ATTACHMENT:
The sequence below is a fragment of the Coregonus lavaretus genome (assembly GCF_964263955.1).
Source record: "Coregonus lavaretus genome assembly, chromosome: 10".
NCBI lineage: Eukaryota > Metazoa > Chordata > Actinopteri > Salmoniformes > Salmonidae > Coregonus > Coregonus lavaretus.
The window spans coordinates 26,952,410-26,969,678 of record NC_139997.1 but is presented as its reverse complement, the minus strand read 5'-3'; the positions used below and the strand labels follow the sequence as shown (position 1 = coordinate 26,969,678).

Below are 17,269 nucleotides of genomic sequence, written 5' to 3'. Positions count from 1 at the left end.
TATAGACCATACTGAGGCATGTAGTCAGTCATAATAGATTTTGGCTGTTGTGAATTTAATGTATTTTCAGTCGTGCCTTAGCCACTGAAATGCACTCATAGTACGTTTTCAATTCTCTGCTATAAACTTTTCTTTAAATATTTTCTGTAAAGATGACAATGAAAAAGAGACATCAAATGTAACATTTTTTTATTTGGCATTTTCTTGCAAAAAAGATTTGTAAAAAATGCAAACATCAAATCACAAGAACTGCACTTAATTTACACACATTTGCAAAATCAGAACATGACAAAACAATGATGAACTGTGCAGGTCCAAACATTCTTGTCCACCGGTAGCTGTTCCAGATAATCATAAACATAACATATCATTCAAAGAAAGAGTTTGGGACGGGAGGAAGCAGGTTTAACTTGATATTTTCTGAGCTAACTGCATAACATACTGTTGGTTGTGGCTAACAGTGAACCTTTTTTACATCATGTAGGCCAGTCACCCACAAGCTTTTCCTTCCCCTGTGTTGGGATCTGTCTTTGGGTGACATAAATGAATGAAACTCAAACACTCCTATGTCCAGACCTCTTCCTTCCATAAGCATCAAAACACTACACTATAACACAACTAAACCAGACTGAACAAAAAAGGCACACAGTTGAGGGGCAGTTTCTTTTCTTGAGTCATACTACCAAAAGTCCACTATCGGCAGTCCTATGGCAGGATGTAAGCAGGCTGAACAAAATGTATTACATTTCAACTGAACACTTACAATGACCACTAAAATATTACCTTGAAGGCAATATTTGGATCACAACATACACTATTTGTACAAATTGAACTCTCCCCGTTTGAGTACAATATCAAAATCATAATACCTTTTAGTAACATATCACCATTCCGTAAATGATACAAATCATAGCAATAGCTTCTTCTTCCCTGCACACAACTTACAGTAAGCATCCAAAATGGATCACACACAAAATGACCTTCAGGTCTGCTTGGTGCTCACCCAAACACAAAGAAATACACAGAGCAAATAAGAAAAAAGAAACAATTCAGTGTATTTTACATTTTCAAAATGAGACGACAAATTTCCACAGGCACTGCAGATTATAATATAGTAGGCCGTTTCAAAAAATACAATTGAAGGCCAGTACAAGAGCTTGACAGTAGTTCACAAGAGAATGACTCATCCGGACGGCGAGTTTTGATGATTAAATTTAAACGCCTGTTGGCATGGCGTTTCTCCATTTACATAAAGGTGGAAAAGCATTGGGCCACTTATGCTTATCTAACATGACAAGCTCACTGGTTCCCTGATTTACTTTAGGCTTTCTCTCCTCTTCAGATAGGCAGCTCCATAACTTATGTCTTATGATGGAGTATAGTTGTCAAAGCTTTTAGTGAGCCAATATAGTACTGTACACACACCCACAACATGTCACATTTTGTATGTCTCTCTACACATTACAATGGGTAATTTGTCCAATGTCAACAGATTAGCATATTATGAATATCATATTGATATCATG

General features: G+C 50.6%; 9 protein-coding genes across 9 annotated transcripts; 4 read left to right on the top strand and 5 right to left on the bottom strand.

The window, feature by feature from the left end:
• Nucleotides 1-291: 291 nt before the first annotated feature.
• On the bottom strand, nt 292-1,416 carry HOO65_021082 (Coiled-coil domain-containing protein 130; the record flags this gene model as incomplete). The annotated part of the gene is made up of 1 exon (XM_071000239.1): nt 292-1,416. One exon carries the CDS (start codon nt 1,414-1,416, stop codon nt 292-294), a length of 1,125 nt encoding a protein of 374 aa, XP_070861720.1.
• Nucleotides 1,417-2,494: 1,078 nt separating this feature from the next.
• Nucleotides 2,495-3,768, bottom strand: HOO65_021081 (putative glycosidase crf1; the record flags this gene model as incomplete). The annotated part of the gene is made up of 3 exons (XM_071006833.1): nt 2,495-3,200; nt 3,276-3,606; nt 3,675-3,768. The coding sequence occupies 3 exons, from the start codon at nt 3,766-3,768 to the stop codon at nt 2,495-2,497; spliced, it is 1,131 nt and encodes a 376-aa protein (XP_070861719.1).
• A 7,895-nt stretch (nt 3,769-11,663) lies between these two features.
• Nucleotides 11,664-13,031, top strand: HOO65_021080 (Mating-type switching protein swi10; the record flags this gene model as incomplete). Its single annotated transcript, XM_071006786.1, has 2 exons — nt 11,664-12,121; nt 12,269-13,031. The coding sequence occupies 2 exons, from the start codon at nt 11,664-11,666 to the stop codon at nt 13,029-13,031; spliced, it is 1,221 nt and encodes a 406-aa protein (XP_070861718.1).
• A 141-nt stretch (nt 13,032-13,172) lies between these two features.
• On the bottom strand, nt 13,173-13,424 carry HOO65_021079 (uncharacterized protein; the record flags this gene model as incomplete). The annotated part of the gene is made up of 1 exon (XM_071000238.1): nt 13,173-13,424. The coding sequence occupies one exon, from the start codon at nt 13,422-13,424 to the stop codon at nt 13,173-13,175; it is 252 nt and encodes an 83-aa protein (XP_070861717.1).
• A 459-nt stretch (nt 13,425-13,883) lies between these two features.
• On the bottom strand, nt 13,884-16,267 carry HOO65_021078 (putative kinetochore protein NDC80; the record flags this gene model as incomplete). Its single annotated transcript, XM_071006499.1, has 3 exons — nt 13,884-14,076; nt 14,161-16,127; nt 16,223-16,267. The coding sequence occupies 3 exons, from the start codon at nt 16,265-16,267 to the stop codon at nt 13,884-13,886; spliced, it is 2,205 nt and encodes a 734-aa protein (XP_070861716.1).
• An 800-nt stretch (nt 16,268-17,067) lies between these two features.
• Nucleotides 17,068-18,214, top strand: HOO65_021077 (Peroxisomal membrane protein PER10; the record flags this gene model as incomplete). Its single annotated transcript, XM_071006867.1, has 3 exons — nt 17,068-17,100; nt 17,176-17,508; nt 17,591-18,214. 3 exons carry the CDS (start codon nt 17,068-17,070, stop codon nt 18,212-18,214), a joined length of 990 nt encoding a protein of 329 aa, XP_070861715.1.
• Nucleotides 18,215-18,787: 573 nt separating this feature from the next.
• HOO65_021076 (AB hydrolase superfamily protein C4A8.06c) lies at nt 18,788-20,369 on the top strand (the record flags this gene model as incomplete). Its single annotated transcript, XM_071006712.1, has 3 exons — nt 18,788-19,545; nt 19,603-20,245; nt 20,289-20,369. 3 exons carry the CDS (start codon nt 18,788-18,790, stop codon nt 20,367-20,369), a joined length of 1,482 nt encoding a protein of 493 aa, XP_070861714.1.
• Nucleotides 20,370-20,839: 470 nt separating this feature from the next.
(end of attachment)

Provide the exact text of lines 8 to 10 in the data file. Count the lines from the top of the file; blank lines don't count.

The window, feature by feature from the left end:
• Nucleotides 1-291: 291 nt before the first annotated feature.
• On the bottom strand, nt 292-1,416 carry HOO65_021082 (Coiled-coil domain-containing protein 130; the record flags this gene model as incomplete). The annotated part of the gene is made up of 1 exon (XM_071000239.1): nt 292-1,416. One exon carries the CDS (start codon nt 1,414-1,416, stop codon nt 292-294), a length of 1,125 nt encoding a protein of 374 aa, XP_070861720.1.